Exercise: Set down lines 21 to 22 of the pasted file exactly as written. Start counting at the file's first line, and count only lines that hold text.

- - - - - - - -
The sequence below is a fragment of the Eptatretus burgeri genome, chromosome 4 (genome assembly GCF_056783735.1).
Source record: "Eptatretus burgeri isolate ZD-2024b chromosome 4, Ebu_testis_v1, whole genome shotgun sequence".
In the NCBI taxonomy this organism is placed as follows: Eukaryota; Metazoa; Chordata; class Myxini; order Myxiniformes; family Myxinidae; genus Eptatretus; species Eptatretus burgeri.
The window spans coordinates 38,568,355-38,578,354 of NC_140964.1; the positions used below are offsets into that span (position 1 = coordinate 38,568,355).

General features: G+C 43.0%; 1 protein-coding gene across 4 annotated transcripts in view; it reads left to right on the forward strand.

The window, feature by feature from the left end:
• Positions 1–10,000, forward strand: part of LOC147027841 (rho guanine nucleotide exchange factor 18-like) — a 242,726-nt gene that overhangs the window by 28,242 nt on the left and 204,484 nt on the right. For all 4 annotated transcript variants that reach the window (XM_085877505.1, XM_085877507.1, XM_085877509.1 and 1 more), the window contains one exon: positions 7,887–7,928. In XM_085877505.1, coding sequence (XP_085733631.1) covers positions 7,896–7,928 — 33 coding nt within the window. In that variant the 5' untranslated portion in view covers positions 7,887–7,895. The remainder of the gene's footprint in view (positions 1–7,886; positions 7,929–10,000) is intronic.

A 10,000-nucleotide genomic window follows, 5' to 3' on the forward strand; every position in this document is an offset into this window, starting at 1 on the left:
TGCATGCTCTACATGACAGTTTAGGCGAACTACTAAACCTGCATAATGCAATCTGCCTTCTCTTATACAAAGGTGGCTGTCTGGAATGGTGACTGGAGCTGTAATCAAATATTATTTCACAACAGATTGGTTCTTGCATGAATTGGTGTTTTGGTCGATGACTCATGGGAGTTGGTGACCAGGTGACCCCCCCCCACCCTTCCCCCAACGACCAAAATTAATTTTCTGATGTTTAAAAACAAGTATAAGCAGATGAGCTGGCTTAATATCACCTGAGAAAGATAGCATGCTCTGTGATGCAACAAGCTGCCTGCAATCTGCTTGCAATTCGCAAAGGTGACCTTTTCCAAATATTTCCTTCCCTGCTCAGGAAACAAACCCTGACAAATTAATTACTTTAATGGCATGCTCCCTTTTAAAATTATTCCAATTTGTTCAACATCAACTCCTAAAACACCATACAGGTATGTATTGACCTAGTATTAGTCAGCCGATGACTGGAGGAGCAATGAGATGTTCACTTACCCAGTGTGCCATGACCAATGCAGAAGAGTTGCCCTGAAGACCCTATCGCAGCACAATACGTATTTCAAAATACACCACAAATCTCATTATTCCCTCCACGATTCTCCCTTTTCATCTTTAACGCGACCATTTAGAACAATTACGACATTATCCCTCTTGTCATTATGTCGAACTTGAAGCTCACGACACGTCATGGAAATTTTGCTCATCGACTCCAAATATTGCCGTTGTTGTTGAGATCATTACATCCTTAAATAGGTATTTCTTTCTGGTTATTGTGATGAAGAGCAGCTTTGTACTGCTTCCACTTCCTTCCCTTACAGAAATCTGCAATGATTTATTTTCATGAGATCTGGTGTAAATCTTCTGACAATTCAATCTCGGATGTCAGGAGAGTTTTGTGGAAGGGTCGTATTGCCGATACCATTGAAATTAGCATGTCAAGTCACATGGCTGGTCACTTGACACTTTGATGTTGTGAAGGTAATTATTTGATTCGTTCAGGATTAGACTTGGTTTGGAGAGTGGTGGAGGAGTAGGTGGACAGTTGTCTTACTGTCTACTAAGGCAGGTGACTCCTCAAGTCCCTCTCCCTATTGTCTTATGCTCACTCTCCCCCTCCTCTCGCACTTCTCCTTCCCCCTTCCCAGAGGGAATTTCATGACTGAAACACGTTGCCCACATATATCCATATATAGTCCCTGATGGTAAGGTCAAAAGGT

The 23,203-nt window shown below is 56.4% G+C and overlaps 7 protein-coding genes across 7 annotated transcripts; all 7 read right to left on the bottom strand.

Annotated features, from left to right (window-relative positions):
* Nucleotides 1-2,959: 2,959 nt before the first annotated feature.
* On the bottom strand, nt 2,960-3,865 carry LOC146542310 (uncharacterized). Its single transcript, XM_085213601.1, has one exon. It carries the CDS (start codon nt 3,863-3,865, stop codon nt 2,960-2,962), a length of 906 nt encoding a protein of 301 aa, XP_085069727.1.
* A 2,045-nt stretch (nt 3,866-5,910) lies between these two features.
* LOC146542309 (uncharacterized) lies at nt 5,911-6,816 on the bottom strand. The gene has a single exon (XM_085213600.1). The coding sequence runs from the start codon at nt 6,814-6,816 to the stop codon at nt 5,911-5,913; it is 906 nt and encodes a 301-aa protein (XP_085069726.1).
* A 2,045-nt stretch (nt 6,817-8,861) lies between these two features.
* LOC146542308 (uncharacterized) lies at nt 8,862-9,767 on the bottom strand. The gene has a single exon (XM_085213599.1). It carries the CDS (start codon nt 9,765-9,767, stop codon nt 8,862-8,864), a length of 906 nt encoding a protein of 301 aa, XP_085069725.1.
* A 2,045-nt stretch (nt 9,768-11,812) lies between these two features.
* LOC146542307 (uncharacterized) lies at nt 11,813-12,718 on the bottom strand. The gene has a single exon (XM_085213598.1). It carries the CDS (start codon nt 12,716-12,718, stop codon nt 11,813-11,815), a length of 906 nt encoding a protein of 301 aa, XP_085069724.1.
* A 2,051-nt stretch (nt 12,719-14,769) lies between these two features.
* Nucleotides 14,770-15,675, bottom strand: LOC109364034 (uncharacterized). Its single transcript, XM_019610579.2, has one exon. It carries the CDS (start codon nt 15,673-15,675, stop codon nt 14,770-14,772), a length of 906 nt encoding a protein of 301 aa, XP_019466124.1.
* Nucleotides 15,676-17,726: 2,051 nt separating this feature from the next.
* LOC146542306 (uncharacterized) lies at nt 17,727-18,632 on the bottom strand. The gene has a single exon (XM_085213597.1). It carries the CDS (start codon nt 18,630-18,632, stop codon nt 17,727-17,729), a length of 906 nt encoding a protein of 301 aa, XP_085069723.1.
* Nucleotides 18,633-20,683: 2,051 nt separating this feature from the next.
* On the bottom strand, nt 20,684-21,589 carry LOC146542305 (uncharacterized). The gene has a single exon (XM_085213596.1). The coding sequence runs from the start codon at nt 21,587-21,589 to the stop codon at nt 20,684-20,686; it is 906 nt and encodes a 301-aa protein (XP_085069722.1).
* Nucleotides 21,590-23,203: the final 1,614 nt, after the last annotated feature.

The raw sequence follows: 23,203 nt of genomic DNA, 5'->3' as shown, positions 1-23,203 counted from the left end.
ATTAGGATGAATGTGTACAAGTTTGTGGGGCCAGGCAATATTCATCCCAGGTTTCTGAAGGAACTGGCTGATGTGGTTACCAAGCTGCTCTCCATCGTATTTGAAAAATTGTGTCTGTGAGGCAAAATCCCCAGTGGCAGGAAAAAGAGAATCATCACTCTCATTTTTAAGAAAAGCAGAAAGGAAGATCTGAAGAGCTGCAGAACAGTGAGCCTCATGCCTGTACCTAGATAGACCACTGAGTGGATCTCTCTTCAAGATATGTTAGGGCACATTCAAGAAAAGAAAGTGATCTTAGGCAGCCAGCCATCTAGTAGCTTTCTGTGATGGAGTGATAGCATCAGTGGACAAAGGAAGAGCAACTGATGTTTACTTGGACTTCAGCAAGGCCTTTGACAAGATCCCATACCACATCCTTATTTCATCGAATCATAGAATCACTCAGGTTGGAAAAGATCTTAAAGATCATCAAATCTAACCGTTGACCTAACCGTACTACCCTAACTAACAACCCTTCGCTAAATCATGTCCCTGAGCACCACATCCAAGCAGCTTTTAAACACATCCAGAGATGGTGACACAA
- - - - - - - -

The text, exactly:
* Nucleotides 14,770-15,675, bottom strand: LOC109364034 (uncharacterized). Its single transcript, XM_019610579.2, has one exon. It carries the CDS (start codon nt 15,673-15,675, stop codon nt 14,770-14,772), a length of 906 nt encoding a protein of 301 aa, XP_019466124.1.
* Nucleotides 15,676-17,726: 2,051 nt separating this feature from the next.